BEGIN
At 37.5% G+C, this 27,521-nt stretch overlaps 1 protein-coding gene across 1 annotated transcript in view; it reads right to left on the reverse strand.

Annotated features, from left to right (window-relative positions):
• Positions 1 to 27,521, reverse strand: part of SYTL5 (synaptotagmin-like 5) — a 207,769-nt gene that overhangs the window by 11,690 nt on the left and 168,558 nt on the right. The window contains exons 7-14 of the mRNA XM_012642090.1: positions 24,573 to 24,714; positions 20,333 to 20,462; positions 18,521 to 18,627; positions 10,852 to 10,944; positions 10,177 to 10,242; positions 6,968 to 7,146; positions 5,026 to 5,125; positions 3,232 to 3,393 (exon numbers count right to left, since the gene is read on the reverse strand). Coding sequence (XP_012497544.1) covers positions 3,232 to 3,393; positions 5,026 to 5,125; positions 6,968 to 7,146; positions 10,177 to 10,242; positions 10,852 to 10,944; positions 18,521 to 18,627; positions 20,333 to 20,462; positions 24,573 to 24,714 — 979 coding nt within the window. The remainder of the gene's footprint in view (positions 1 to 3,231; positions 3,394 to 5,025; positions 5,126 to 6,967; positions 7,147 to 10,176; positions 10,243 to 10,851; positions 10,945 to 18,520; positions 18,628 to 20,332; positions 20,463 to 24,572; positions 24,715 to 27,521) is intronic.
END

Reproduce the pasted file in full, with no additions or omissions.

At 37.5% G+C, this 27,521-nt stretch overlaps 1 protein-coding gene across 1 annotated transcript in view; it reads right to left on the reverse strand.

Annotated features, from left to right (window-relative positions):
• Positions 1 to 27,521, reverse strand: part of SYTL5 (synaptotagmin-like 5) — a 207,769-nt gene that overhangs the window by 11,690 nt on the left and 168,558 nt on the right. The window contains exons 7-14 of the mRNA XM_012642090.1: positions 24,573 to 24,714; positions 20,333 to 20,462; positions 18,521 to 18,627; positions 10,852 to 10,944; positions 10,177 to 10,242; positions 6,968 to 7,146; positions 5,026 to 5,125; positions 3,232 to 3,393 (exon numbers count right to left, since the gene is read on the reverse strand). Coding sequence (XP_012497544.1) covers positions 3,232 to 3,393; positions 5,026 to 5,125; positions 6,968 to 7,146; positions 10,177 to 10,242; positions 10,852 to 10,944; positions 18,521 to 18,627; positions 20,333 to 20,462; positions 24,573 to 24,714 — 979 coding nt within the window. The remainder of the gene's footprint in view (positions 1 to 3,231; positions 3,394 to 5,025; positions 5,126 to 6,967; positions 7,147 to 10,176; positions 10,243 to 10,851; positions 10,945 to 18,520; positions 18,628 to 20,332; positions 20,463 to 24,572; positions 24,715 to 27,521) is intronic.